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Saturday, April 21, 2007

Colour Management

I have doing some work on the area of colour management. In the past, I have been caught out when creating images that looked ugly when printed or displayed on other monitors, because my editing equipment was poorly adjusted. I have found some useful resources:-
My own conclusion is that, given the number of images I print versus have printed versus showcase online, monitor calibration is most significant to me. I bought a mid-range Spyder 2 colorimeter from an ebay dealer and put it to work. The software and widget will install on multiple computers, which is nice because I used more than one laptop for photo editing and its good to have some confidence that they are set identically. The actual calibration process was extremely straightforward at took less than 15 minutes per machine, but I had to tweak the colour temperature a bit as the initial settings were a bit too warm for my liking.

The provided software conflicts with Adobe's own colour management tools, Adobe Gamma, which is understandable as they both do the same kind of thing. A lot of advice on the net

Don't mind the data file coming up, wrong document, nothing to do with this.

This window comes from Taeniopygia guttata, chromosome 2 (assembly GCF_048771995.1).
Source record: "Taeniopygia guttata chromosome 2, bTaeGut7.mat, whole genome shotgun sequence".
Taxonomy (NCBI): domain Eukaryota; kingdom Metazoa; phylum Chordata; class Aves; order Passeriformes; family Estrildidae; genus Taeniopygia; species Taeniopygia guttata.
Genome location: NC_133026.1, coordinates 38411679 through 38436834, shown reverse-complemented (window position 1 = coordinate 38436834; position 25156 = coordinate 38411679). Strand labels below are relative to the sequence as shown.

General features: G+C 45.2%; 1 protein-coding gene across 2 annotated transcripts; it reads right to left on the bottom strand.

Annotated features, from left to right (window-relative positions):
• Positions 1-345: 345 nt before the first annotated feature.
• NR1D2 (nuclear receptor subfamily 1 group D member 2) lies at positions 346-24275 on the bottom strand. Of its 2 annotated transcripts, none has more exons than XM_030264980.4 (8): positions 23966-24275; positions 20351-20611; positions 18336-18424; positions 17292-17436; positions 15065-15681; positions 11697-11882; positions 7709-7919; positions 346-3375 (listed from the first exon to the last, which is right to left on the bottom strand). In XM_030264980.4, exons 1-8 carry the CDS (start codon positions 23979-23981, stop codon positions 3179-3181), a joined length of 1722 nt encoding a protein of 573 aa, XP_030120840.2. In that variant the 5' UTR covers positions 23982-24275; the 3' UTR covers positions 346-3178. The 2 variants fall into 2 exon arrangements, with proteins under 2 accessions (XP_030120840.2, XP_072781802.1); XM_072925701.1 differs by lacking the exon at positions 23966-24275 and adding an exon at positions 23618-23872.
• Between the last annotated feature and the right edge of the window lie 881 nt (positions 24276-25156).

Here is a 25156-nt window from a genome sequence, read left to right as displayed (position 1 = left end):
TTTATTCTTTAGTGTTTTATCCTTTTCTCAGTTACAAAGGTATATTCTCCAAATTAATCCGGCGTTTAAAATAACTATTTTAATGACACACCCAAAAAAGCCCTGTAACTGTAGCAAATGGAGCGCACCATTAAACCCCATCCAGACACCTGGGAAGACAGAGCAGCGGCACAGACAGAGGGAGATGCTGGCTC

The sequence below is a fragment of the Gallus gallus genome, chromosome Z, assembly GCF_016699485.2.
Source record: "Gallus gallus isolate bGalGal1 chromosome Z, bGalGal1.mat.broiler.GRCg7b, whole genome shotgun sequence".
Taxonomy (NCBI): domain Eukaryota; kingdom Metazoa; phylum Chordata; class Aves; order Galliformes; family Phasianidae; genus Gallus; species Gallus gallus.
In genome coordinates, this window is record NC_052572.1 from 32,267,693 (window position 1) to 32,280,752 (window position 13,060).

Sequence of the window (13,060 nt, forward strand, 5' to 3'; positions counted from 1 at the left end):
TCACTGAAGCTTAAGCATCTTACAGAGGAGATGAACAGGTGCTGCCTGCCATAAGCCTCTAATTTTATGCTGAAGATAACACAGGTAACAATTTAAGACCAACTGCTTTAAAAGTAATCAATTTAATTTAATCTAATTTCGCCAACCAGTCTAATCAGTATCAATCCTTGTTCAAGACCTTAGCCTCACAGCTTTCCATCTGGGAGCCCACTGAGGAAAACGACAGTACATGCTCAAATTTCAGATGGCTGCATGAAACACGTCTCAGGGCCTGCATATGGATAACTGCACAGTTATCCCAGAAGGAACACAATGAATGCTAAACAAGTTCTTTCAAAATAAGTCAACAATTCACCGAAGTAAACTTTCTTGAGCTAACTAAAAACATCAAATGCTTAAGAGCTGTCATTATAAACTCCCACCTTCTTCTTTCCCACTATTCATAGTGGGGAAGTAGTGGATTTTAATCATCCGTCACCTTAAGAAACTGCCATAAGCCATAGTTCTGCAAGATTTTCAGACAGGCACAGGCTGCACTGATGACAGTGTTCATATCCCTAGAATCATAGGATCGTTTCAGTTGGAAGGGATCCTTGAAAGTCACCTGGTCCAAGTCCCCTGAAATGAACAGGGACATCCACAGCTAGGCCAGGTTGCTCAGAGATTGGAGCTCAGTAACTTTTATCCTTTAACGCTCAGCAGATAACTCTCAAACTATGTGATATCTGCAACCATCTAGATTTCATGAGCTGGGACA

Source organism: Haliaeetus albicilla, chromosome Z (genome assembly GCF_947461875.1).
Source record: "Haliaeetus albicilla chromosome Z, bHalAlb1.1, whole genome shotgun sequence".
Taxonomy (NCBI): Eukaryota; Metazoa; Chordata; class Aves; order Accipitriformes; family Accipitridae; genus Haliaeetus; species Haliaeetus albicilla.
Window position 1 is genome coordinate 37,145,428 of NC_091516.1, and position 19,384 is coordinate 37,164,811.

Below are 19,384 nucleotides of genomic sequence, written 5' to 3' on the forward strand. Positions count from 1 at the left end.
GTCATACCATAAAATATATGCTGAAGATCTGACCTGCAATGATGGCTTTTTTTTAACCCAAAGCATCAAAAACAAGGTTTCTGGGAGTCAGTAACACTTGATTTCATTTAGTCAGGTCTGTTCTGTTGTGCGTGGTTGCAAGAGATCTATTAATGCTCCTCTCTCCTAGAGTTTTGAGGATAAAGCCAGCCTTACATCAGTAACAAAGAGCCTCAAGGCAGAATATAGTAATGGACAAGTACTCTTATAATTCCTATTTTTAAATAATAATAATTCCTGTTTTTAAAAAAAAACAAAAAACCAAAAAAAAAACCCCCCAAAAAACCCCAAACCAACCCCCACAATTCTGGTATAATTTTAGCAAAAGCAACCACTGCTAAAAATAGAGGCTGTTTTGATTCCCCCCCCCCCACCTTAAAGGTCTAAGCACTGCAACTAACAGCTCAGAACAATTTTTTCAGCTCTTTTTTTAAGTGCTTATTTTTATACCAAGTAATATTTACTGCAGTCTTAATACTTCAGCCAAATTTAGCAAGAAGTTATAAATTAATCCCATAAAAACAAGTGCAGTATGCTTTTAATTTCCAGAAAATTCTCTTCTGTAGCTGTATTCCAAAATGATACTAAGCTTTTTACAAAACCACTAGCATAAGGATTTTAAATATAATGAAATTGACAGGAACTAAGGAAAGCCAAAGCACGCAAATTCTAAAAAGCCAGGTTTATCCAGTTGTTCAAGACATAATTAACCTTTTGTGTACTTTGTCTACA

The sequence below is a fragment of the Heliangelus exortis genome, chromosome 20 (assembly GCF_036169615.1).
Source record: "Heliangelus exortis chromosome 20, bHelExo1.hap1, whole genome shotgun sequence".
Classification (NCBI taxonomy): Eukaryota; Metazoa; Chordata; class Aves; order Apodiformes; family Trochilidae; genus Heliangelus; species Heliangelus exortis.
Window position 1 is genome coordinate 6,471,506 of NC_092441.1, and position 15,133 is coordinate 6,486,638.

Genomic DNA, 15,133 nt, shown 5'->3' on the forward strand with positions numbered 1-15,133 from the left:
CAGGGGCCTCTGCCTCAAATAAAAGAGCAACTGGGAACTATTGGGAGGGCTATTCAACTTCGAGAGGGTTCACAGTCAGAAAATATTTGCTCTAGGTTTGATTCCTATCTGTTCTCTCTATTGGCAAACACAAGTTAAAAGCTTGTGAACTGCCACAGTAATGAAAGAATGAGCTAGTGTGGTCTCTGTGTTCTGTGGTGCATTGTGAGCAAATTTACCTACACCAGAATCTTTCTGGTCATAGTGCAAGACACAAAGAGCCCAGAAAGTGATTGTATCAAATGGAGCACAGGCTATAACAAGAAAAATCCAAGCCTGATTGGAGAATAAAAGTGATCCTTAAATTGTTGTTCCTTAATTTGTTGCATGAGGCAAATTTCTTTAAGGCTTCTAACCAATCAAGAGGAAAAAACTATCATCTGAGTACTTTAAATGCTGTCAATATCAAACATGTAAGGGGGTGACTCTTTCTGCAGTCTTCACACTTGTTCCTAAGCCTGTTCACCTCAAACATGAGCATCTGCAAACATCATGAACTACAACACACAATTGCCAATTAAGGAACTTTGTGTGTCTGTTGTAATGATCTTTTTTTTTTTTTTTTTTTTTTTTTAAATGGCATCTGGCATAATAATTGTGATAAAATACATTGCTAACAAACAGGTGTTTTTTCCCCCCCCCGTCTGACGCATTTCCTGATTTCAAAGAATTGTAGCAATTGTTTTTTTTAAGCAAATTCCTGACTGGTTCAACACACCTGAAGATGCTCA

is to disable Adobe Gamma from the start menu, but uninstalling elements, recalibrating and then reinstalling appeared to do the trick. On the way, I discovered msconfig, a cool little windows utility which lets you disable all the programs that run at windows start up. Just about every photo editor out there automatically installs a little app. that sits and looks for cameras/cards/storage devices with images. If you find these intrusive or if you have more than one of them, msconfig is a good way of getting rid of them.


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